Although Africa is has many natural resources including diamonds, sugar, salt, gold, iron, cobalt, uranium, copper, bauxite, silver, petroleum, and cocoa beans, tropical timber and tropical fruit, Africa is still one of the poorest continents in the world. Although Africa discovered oil reserves that have significantly increased the importance of the commodity on African economies, this hasn't really made a difference.
Many of the world's poorest nations are in Africa. Most economies in Africa are unstable, and poverty is widespread. There are, however, some African countries that have the fastest-growing economies in the world. The largest components of the African economy are agriculture, trade, and natural resources, and the African economy is expected to reach a GDP of $29 trillion by 2050.
While there are several ways to compare a nation's wealth, one of the best ways to measure is by taking a look at the purchasing gross domestic product – or GDP – of a nation. This is the value of the goods and services that come from a nation for one year. GDP does not consider the difference in the cost of living and inflation rates between countries as GDP per capita at purchasing power parity (PPP) does.
Richest African Countries by GDP
GDP information from the International Monetary Fund was used to determine the wealthiest African countries. Six African countries have GDPs of over $100 billion.
The top ten wealthiest African countries are:
1. Nigeria - $514.05 billion
Nigeria is the richest and most populous country in Africa. The country's large population of 211 million is a likely contributor to its large GDP. Nigeria is a middle-income, mixed economy and emerging market with growing financial, service, communications, and technology sectors.
2. Egypt - $394.28 billion
Egypt, the second-richest country in Africa, is the third-most populous country with 104 million people. Egypt is also a mixed economy with an emerging information and communications technology sector.
3. South Africa - $329.53 billion
South Africa is a country on the southernmost tip of the African continent, marked by several distinct ecosystems. Inland safari destination Kruger National Park is populated by big game. The Western Cape offers beaches, lush winelands around Stellenbosch and Paarl, craggy cliffs at the Cape of Good Hope, forest and lagoons along the Garden Route, and the city of Cape Town, beneath flat-topped Table Mountain.
4. Algeria - $151.46 billion
Algeria is a North African country with a Mediterranean coastline and a Saharan desert interior. Many empires have left legacies here, such as the ancient Roman ruins in seaside Tipaza. In the capital, Algiers, Ottoman landmarks like circa-1612 Ketchaoua Mosque line the hillside Casbah quarter, with its narrow alleys and stairways. The city’s Neo-Byzantine basilica Notre Dame d’Afrique dates to French colonial rule.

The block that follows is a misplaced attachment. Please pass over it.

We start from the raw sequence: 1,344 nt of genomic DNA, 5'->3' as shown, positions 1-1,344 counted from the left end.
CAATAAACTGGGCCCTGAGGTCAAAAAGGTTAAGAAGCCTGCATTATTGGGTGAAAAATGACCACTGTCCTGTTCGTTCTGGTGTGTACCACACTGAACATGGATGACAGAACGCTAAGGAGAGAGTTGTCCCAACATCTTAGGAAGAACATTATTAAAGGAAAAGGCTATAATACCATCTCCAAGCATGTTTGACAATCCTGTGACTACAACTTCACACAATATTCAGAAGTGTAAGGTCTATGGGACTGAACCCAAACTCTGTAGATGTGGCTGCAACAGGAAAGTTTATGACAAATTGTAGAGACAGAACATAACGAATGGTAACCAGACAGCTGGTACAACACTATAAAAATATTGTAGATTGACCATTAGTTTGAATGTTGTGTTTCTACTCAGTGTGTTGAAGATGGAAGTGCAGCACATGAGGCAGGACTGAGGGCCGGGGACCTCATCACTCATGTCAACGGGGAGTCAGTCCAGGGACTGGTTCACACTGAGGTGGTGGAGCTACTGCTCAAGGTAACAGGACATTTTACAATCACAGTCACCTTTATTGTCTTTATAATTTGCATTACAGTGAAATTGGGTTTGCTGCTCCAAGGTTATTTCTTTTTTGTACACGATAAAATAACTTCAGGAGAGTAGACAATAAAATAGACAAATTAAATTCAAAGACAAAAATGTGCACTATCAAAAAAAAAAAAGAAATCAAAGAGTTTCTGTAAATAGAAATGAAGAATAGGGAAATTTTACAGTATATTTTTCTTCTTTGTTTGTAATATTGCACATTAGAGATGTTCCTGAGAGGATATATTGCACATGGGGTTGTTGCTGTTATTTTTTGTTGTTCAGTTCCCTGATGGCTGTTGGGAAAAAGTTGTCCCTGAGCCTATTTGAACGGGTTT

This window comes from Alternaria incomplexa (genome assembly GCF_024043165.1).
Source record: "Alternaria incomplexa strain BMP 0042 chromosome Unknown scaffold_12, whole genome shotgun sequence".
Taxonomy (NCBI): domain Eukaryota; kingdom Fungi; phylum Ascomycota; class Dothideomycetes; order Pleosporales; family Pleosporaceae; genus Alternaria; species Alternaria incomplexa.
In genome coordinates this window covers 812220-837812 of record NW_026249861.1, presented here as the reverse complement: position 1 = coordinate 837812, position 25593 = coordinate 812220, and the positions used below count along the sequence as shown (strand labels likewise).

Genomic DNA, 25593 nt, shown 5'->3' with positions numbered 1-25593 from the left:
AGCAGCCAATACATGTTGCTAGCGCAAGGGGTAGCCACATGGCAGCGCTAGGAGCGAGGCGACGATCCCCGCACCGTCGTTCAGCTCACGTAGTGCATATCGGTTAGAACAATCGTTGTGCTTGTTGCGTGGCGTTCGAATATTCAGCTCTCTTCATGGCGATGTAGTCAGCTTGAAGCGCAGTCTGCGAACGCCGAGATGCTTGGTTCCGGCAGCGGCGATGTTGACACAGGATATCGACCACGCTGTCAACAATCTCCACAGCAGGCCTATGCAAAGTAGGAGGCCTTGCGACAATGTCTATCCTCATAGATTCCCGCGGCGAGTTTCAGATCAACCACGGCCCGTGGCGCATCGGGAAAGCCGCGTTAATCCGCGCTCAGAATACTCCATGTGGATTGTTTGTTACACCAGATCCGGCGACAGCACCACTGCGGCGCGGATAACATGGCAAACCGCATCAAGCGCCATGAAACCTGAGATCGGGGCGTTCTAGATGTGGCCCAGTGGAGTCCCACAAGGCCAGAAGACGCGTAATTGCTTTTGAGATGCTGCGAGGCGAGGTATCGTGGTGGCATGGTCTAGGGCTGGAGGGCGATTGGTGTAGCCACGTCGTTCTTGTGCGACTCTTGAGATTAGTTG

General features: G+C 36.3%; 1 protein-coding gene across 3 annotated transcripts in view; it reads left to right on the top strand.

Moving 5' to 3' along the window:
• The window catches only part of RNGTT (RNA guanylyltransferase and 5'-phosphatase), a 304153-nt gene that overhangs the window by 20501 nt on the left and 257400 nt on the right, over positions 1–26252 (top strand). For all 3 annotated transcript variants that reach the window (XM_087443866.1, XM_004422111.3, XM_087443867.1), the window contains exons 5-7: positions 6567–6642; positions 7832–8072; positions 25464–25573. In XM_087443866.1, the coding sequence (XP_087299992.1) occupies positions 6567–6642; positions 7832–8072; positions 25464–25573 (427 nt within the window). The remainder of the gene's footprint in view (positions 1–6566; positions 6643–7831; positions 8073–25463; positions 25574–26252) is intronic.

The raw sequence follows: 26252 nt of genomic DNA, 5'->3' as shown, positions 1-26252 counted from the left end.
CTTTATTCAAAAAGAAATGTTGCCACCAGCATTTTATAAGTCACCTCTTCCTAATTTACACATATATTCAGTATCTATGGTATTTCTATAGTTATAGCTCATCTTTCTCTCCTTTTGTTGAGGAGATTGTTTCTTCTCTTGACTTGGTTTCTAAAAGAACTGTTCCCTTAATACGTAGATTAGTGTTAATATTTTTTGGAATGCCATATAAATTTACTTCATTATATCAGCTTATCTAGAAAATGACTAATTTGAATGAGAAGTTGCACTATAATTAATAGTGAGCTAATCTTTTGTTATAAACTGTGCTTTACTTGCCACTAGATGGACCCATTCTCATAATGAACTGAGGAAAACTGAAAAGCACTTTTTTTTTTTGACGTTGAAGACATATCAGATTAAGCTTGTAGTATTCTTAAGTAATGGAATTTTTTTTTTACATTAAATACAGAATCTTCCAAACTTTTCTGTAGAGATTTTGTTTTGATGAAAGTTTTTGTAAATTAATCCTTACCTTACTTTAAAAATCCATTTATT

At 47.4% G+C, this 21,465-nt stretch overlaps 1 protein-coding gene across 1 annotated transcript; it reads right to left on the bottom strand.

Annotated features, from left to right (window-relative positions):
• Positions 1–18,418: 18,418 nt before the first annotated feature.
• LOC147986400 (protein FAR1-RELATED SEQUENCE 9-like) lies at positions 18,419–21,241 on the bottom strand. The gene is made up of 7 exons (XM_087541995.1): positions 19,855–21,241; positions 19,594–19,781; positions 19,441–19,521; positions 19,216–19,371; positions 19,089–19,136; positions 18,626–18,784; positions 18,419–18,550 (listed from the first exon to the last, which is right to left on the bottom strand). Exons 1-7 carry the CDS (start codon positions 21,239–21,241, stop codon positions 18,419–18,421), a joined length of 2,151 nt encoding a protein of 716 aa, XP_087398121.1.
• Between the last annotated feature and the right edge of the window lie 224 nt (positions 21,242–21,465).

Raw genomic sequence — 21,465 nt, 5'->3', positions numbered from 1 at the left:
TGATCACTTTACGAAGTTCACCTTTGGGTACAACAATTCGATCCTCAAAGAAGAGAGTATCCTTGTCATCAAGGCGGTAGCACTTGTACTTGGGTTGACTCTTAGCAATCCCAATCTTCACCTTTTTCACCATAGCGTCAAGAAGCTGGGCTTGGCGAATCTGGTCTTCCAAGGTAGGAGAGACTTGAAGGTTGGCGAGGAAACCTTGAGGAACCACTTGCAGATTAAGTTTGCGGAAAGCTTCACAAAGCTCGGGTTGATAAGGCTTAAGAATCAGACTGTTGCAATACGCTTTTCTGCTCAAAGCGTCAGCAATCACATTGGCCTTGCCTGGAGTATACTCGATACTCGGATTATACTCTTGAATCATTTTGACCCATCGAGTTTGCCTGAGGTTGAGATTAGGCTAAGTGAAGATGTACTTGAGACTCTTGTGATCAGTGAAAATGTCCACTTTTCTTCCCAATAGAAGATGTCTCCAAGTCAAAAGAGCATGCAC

5. Morocco - $124 billion
Morocco, a North African country bordering the Atlantic Ocean and Mediterranean Sea, is distinguished by its Berber, Arabian and European cultural influences. Marrakesh’s medina, a mazelike medieval quarter, offers entertainment in its Djemaa el-Fna square and souks (marketplaces) selling ceramics, jewelry and metal lanterns. The capital Rabat’s Kasbah of the Udayas is a 12th-century royal fort overlooking the water.
6. Kenya - $106.04 billion
Kenya is a country in East Africa with coastline on the Indian Ocean. It encompasses savannah, lakelands, the dramatic Great Rift Valley and mountain highlands. It's also home to wildlife like lions, elephants and rhinos. From Nairobi, the capital, safaris visit the Maasai Mara Reserve, known for its annual wildebeest migrations, and Amboseli National Park, offering views of Tanzania's 5,895m Mt. Kilimanjaro.
7. Ethiopia - $93.97 billion
Ethiopia, in the Horn of Africa, is a rugged, landlocked country split by the Great Rift Valley. With archaeological finds dating back more than 3 million years, it’s a place of ancient culture. Among its important sites are Lalibela with its rock-cut Christian churches from the 12th–13th centuries. Aksum is the ruins of an ancient city with obelisks, tombs, castles and Our Lady Mary of Zion church.
8. Ghana - $74.26 billion
Ghana, officially the Republic of Ghana, is a country in West Africa. It spans the Gulf of Guinea and the Atlantic Ocean to the south, sharing borders with the Ivory Coast in the west, Burkina Faso in the north, and Togo in the east. Ghana boasts of natural resources like gold, diamond, timber and bauxite.
9. Ivory Coast - $70.99 billion
Côte d'Ivoire is a West African country with beach resorts, rainforests and a French-colonial legacy. Abidjan, on the Atlantic coast, is the country’s major urban center. Its modern landmarks include zigguratlike, concrete La Pyramide and St. Paul's Cathedral, a swooping structure tethered to a massive cross. North of the central business district, Banco National Park is a rainforest preserve with hiking trails.
10. Angola - $66.49 billion
Angola is a Southern African nation whose varied terrain encompasses tropical Atlantic beaches, a labyrinthine system of rivers and Sub-Saharan desert that extends across the border into Namibia. The country's colonial history is reflected in its Portuguese-influenced cuisine and its landmarks including Fortaleza de São Miguel, a fortress built by the Portuguese in 1576 to defend the capital, Luanda.
Yes, Africa has rich nations amidst the poverty striken ones.
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